I have always used CPL's and ND grads to combat the sky brightness, and if need be I have made selective levels/curves adjustments as adjustment layers on the sky with a Gaussian blur of 250 pix for high rez images to blend with rest of image, I have tried HDR and agree unless done right and with the right images/subject matter results can be very un natural looking - everything I know about photoshop is from reading (I dont know much!) - but I would dearly love to know how you do the method you describe Dave, I have been aware this can be done and I think it would produce the most natural result but don't know how, how do you open two images as separate layers? an then bring certain parts (the sky etc) through from one to the other so you end up with the sky and the foreground properly exposed in the final result?

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Old 24-09-2008, 11:03   #8 (permalink)
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Re: Grad Filters vs Bracketting & PS

I use both and combine the shots in CS3 with layer masks, I will then do a set of 5 image for HDR, then see shich works the best when gets home.
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Old 24-09-2008, 16:22   #9 (permalink)
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Re: Grad Filters vs Bracketting & PS

Here are a list of pros and Cons:

Graduated ND Filter:-

Pros
Does not need extra memory
Local contrast maintained so looks realistic
No Post processing needed
can capture motion
Cons
Awkward to use, possible dust, scratches
lens flare is common
May need to carry several filters
Hard edge can show on final image
Does not work well with irregular horizons (buildings, trees)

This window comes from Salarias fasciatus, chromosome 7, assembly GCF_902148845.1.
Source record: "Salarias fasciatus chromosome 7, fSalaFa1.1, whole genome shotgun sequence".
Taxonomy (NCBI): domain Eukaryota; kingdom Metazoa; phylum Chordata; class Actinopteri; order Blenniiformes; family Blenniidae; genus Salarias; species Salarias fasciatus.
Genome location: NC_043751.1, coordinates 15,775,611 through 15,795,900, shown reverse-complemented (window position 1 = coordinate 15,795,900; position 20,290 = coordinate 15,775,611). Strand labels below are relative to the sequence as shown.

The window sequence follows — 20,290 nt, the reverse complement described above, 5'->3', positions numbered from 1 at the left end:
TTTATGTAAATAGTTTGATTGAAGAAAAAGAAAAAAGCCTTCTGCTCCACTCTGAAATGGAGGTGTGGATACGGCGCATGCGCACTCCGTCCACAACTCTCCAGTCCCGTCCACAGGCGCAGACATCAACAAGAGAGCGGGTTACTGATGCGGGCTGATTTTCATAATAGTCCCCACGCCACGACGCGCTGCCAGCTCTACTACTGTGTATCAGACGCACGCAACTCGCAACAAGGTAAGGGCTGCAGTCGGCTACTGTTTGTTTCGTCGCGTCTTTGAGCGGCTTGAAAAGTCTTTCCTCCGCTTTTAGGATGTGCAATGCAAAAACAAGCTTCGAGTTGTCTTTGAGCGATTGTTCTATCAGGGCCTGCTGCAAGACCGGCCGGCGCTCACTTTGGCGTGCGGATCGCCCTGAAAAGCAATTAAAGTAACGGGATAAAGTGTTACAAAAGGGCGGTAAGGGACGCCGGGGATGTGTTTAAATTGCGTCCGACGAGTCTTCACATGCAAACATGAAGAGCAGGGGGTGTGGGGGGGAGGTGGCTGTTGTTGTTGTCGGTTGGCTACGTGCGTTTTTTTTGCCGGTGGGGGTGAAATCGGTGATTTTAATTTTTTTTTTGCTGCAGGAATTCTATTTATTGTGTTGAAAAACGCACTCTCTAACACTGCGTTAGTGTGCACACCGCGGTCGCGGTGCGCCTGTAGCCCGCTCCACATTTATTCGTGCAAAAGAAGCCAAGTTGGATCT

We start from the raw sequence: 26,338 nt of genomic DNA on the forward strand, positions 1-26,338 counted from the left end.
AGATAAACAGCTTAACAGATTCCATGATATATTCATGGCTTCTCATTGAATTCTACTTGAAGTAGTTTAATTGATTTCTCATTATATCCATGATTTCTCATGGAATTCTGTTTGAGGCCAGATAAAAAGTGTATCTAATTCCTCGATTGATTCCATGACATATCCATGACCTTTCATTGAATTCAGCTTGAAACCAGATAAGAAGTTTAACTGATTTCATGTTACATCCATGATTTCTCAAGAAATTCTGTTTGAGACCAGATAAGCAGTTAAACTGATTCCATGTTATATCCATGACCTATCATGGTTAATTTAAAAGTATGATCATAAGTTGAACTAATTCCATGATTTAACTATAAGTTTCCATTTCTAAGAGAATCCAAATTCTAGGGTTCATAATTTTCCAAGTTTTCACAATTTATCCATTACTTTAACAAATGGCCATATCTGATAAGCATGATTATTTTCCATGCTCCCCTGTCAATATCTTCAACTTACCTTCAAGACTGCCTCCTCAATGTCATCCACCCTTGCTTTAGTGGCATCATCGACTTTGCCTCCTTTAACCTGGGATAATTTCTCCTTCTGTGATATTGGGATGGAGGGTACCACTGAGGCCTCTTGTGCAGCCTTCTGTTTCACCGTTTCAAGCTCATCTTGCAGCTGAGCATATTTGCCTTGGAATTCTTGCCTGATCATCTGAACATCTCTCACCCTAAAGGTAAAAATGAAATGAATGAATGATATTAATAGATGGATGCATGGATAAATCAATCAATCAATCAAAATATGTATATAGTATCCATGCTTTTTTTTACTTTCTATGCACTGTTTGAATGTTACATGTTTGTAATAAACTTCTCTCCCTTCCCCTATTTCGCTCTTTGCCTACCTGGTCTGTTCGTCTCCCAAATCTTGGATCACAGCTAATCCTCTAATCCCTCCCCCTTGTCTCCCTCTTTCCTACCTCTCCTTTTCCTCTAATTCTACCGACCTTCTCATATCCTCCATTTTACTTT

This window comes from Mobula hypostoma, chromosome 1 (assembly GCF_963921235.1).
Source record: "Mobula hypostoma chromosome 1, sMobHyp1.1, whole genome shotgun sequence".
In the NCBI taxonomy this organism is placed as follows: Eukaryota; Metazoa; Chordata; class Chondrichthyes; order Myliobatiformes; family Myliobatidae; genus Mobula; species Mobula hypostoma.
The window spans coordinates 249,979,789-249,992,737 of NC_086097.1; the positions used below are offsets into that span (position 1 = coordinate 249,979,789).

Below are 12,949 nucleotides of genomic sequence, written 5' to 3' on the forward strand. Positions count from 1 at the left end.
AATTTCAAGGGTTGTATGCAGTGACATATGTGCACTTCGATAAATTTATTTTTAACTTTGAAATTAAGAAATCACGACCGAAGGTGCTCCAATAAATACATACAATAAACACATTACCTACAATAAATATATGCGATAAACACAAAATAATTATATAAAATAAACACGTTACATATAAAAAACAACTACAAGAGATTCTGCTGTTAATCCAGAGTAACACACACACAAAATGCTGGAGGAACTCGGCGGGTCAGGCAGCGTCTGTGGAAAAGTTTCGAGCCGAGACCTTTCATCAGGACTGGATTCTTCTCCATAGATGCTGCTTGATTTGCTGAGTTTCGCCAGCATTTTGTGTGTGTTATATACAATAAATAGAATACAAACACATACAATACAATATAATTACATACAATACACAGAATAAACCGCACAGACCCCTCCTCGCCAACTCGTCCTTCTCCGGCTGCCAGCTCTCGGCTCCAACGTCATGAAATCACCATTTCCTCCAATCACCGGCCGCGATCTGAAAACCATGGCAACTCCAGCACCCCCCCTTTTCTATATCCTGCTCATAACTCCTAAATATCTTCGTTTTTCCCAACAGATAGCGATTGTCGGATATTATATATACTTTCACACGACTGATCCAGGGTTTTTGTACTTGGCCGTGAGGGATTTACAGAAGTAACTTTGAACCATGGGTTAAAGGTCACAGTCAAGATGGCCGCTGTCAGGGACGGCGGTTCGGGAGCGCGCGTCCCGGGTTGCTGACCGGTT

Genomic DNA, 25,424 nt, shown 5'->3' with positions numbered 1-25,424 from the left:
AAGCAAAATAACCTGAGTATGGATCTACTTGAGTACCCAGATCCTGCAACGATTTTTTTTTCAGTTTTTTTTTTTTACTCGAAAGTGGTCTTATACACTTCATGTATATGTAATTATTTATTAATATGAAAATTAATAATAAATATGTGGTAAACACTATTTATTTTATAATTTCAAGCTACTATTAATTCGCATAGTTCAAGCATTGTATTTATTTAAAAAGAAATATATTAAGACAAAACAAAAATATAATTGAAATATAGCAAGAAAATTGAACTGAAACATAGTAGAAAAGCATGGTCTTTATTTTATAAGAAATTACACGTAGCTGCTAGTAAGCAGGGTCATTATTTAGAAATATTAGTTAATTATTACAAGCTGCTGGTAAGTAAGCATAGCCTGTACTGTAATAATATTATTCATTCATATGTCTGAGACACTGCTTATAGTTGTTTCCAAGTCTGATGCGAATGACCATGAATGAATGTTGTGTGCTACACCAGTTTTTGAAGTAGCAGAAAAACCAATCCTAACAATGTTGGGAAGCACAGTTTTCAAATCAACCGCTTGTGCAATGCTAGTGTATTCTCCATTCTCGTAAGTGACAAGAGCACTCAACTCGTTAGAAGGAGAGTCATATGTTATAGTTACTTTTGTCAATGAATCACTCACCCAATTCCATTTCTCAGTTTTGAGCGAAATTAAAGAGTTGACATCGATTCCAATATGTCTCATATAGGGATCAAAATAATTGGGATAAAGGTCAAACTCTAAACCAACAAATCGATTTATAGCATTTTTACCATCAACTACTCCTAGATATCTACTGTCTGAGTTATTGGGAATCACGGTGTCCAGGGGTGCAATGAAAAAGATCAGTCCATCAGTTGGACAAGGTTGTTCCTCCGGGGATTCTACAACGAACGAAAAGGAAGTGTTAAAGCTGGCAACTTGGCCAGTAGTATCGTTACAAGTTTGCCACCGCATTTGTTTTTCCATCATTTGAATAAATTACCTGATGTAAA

Maty cause vignetting with wide angle lenses
set up time may be longer than HDR
HDR

Pros
Not dependent on composition- irregular horizons fine
No additional flare
Bracketing copes with much larger dynamic range
can use for any focal lengths
Cons
Uses More memory
Not good for moving subjects
More post processing required
Tone mapping can produce unrealistic images though this is down to the user
My conclusion would be that, for a stationary subject, HDR produces the best results in almost all situations. If you have a moving subject, HDR may be unsuitable but neither is a Grad ND ideal if you are tracking a moving object. An alternative is to use a single Raw and tone map. Providing the dynamic range is only medium, this gives most of the Pros of both Grad ND and HDR but without the Cons.
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Old 24-09-2008, 16:40   #10 (permalink)
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Re: Grad Filters vs Bracketting & PS

Well, I use neither filters nor HDR yet manage to produce some OK sunrises/sets using 2 shots!

I've yet to see a single really good HDR landscape but I've seen some excellent HDR interiors and brilliant ND Grad'd shots!

Oh, and I have seen a reasonable HDR of a moving subject - a pro using some beta software, so I'm thinking the HDR software will get there!
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Old 26-09-2008, 19:45   #11 (permalink)
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Re: Grad Filters vs Bracketting & PS

I use B if I have a tripod and the wind is not too bad and A if I am handholding or something is moving. Bulky as they are filters and holders are less bulky than a tripod.